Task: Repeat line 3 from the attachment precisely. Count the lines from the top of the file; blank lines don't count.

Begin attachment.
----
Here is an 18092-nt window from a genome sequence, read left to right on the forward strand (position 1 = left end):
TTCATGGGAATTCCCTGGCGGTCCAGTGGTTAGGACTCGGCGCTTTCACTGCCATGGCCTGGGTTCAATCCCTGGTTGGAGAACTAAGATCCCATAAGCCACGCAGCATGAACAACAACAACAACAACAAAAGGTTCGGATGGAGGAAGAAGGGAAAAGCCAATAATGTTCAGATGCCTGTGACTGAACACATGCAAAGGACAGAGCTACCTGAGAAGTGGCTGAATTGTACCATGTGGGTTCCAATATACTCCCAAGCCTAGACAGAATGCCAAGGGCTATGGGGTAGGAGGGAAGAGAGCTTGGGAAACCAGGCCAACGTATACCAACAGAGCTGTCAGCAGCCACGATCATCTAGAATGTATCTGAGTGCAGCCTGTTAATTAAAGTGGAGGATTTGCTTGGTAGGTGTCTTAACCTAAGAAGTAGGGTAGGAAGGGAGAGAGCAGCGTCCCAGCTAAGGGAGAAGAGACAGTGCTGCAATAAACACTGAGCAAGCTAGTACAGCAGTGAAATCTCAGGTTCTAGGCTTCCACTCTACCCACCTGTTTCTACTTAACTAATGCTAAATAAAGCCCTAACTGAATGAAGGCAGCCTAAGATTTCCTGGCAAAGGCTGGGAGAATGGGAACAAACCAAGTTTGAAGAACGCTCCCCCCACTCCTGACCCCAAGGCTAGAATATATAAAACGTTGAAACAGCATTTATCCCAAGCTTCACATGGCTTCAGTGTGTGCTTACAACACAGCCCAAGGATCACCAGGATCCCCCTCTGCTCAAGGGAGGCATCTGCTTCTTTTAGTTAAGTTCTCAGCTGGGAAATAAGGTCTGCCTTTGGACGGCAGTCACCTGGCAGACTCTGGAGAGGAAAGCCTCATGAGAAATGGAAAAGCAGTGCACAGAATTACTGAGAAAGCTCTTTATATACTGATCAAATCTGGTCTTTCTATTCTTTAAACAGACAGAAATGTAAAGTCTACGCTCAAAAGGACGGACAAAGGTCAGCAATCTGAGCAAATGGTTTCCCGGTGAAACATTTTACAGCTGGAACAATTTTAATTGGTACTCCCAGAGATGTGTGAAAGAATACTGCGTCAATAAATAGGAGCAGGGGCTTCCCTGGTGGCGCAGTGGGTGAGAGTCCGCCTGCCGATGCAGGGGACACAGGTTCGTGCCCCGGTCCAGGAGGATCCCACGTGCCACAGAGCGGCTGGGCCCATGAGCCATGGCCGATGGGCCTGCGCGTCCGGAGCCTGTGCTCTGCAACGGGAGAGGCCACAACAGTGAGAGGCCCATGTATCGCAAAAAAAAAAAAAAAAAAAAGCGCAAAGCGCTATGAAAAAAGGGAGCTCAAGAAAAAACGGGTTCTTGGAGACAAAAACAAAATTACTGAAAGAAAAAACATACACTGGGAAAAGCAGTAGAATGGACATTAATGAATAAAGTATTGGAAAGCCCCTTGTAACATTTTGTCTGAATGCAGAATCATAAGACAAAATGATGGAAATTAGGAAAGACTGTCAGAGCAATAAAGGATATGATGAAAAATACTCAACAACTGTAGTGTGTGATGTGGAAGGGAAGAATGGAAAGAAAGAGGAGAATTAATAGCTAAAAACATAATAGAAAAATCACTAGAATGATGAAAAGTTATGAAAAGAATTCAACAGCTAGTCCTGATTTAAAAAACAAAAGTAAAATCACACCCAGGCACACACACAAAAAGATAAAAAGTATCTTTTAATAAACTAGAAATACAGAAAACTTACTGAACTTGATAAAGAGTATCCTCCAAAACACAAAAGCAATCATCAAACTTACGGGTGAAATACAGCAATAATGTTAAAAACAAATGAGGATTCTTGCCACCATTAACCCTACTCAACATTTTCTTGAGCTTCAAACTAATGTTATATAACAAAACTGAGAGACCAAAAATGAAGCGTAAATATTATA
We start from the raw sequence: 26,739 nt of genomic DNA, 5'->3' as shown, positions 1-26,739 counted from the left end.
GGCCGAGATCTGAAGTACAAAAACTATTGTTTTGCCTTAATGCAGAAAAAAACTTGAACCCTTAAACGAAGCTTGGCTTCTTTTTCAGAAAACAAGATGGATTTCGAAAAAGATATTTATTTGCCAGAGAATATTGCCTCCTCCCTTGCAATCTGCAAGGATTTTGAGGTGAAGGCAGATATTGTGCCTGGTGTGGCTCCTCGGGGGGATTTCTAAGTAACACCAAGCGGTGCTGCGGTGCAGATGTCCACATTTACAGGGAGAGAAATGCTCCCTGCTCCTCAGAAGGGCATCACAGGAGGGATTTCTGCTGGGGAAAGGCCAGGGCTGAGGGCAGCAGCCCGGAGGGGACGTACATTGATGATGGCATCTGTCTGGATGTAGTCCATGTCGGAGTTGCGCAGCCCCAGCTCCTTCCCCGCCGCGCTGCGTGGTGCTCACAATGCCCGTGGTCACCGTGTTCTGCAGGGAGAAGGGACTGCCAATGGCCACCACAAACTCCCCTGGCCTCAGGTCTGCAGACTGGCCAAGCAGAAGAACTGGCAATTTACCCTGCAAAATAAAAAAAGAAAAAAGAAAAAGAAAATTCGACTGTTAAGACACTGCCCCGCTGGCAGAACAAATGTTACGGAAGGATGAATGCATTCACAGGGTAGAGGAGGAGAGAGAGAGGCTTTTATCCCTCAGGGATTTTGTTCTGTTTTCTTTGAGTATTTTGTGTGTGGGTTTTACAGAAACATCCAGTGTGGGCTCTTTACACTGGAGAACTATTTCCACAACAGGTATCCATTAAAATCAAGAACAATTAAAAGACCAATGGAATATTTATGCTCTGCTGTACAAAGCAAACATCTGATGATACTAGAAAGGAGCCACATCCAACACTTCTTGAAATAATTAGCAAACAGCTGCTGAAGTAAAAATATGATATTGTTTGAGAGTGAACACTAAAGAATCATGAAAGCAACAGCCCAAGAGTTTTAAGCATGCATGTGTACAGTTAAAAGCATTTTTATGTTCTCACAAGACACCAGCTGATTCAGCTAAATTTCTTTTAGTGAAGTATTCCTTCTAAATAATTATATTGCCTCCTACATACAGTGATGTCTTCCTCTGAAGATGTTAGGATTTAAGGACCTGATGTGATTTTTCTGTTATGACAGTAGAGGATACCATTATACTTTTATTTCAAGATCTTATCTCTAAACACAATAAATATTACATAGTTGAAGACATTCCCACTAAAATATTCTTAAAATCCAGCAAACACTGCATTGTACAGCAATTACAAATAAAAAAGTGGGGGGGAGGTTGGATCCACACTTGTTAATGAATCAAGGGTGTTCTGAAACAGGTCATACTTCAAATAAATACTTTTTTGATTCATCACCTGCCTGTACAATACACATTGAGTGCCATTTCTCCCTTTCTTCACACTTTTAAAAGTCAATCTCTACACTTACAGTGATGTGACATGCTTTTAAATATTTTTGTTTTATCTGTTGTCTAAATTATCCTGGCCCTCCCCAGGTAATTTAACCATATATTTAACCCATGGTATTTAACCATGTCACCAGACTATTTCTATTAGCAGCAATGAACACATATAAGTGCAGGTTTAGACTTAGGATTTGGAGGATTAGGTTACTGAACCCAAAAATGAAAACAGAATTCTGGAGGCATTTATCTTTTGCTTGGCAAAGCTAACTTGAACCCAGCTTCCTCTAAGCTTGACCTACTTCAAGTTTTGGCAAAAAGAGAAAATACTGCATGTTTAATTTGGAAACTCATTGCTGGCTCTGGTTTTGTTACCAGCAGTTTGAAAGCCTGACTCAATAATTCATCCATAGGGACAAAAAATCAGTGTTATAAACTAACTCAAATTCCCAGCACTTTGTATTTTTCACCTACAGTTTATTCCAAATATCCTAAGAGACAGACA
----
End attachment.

We start from the raw sequence: 26,739 nt of genomic DNA, 5'->3' as shown, positions 1-26,739 counted from the left end.